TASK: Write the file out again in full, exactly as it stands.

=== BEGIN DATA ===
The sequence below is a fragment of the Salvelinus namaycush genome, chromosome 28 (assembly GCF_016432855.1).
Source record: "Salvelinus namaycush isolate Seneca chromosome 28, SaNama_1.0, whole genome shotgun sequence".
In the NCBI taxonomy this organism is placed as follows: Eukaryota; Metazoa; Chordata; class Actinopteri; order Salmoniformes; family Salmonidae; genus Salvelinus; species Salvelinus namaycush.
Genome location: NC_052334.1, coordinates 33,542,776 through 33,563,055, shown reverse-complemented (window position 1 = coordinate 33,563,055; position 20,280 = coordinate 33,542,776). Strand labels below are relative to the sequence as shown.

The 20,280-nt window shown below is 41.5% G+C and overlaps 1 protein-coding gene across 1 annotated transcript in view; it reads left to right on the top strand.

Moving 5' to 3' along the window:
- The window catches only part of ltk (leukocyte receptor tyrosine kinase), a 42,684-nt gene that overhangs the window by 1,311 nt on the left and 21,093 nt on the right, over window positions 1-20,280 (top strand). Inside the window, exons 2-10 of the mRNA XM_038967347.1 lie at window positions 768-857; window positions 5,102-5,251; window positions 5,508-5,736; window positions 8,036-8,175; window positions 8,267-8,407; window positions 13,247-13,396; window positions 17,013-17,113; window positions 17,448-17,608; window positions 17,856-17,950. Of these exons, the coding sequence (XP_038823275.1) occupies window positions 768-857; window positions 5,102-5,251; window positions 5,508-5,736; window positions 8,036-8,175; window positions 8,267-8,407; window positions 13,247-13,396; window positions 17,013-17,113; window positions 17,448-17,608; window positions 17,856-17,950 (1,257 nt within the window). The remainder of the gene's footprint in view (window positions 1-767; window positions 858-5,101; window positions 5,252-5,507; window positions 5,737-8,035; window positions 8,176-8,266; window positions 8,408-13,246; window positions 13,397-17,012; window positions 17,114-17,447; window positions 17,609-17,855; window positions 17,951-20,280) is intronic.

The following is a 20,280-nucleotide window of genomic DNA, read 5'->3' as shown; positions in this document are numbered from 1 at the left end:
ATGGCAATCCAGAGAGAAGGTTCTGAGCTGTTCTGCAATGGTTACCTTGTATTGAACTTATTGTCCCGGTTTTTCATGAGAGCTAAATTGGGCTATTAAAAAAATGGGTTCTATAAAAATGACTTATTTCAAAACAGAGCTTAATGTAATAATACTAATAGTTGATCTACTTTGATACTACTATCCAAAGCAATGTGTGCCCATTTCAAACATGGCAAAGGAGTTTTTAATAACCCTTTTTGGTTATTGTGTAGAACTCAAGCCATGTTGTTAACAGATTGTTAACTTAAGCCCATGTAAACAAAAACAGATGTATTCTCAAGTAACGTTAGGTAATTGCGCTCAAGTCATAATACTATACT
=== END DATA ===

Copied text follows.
The sequence below is a fragment of the Salvelinus namaycush genome, chromosome 28 (assembly GCF_016432855.1).
Source record: "Salvelinus namaycush isolate Seneca chromosome 28, SaNama_1.0, whole genome shotgun sequence".
In the NCBI taxonomy this organism is placed as follows: Eukaryota; Metazoa; Chordata; class Actinopteri; order Salmoniformes; family Salmonidae; genus Salvelinus; species Salvelinus namaycush.
Genome location: NC_052334.1, coordinates 33,542,776 through 33,563,055, shown reverse-complemented (window position 1 = coordinate 33,563,055; position 20,280 = coordinate 33,542,776). Strand labels below are relative to the sequence as shown.

The 20,280-nt window shown below is 41.5% G+C and overlaps 1 protein-coding gene across 1 annotated transcript in view; it reads left to right on the top strand.

Moving 5' to 3' along the window:
- The window catches only part of ltk (leukocyte receptor tyrosine kinase), a 42,684-nt gene that overhangs the window by 1,311 nt on the left and 21,093 nt on the right, over window positions 1-20,280 (top strand). Inside the window, exons 2-10 of the mRNA XM_038967347.1 lie at window positions 768-857; window positions 5,102-5,251; window positions 5,508-5,736; window positions 8,036-8,175; window positions 8,267-8,407; window positions 13,247-13,396; window positions 17,013-17,113; window positions 17,448-17,608; window positions 17,856-17,950. Of these exons, the coding sequence (XP_038823275.1) occupies window positions 768-857; window positions 5,102-5,251; window positions 5,508-5,736; window positions 8,036-8,175; window positions 8,267-8,407; window positions 13,247-13,396; window positions 17,013-17,113; window positions 17,448-17,608; window positions 17,856-17,950 (1,257 nt within the window). The remainder of the gene's footprint in view (window positions 1-767; window positions 858-5,101; window positions 5,252-5,507; window positions 5,737-8,035; window positions 8,176-8,266; window positions 8,408-13,246; window positions 13,397-17,012; window positions 17,114-17,447; window positions 17,609-17,855; window positions 17,951-20,280) is intronic.

The following is a 20,280-nucleotide window of genomic DNA, read 5'->3' as shown; positions in this document are numbered from 1 at the left end:
ATGGCAATCCAGAGAGAAGGTTCTGAGCTGTTCTGCAATGGTTACCTTGTATTGAACTTATTGTCCCGGTTTTTCATGAGAGCTAAATTGGGCTATTAAAAAAATGGGTTCTATAAAAATGACTTATTTCAAAACAGAGCTTAATGTAATAATACTAATAGTTGATCTACTTTGATACTACTATCCAAAGCAATGTGTGCCCATTTCAAACATGGCAAAGGAGTTTTTAATAACCCTTTTTGGTTATTGTGTAGAACTCAAGCCATGTTGTTAACAGATTGTTAACTTAAGCCCATGTAAACAAAAACAGATGTATTCTCAAGTAACGTTAGGTAATTGCGCTCAAGTCATAATACTATACT